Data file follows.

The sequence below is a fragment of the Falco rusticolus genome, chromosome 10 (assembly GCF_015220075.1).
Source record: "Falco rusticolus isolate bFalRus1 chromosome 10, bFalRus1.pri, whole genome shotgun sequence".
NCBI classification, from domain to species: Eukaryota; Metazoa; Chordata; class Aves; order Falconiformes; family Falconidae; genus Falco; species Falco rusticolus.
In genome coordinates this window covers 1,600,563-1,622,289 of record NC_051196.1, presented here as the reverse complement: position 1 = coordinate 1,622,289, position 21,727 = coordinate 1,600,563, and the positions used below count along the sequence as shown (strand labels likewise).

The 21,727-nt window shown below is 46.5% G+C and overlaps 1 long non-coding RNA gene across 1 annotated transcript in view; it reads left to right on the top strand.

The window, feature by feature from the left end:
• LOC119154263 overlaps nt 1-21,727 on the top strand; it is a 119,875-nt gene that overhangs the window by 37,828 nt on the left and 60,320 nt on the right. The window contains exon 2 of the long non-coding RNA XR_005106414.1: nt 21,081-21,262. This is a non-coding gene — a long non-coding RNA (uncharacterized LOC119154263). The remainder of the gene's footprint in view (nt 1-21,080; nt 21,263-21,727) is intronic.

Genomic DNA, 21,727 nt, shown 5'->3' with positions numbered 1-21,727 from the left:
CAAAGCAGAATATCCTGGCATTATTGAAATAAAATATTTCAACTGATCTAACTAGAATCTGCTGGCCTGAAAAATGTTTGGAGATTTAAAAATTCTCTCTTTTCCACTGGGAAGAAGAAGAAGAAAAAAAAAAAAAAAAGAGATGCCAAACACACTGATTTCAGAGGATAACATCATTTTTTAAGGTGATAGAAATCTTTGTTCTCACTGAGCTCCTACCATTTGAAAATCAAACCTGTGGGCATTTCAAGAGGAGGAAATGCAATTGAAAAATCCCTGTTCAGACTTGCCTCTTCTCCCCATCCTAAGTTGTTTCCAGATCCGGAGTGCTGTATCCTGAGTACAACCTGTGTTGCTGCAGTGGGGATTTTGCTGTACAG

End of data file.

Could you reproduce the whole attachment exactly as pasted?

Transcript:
The sequence below is a fragment of the Falco rusticolus genome, chromosome 10 (assembly GCF_015220075.1).
Source record: "Falco rusticolus isolate bFalRus1 chromosome 10, bFalRus1.pri, whole genome shotgun sequence".
NCBI classification, from domain to species: Eukaryota; Metazoa; Chordata; class Aves; order Falconiformes; family Falconidae; genus Falco; species Falco rusticolus.
In genome coordinates this window covers 1,600,563-1,622,289 of record NC_051196.1, presented here as the reverse complement: position 1 = coordinate 1,622,289, position 21,727 = coordinate 1,600,563, and the positions used below count along the sequence as shown (strand labels likewise).

The 21,727-nt window shown below is 46.5% G+C and overlaps 1 long non-coding RNA gene across 1 annotated transcript in view; it reads left to right on the top strand.

The window, feature by feature from the left end:
• LOC119154263 overlaps nt 1-21,727 on the top strand; it is a 119,875-nt gene that overhangs the window by 37,828 nt on the left and 60,320 nt on the right. The window contains exon 2 of the long non-coding RNA XR_005106414.1: nt 21,081-21,262. This is a non-coding gene — a long non-coding RNA (uncharacterized LOC119154263). The remainder of the gene's footprint in view (nt 1-21,080; nt 21,263-21,727) is intronic.

Genomic DNA, 21,727 nt, shown 5'->3' with positions numbered 1-21,727 from the left:
CAAAGCAGAATATCCTGGCATTATTGAAATAAAATATTTCAACTGATCTAACTAGAATCTGCTGGCCTGAAAAATGTTTGGAGATTTAAAAATTCTCTCTTTTCCACTGGGAAGAAGAAGAAGAAAAAAAAAAAAAAAAGAGATGCCAAACACACTGATTTCAGAGGATAACATCATTTTTTAAGGTGATAGAAATCTTTGTTCTCACTGAGCTCCTACCATTTGAAAATCAAACCTGTGGGCATTTCAAGAGGAGGAAATGCAATTGAAAAATCCCTGTTCAGACTTGCCTCTTCTCCCCATCCTAAGTTGTTTCCAGATCCGGAGTGCTGTATCCTGAGTACAACCTGTGTTGCTGCAGTGGGGATTTTGCTGTACAG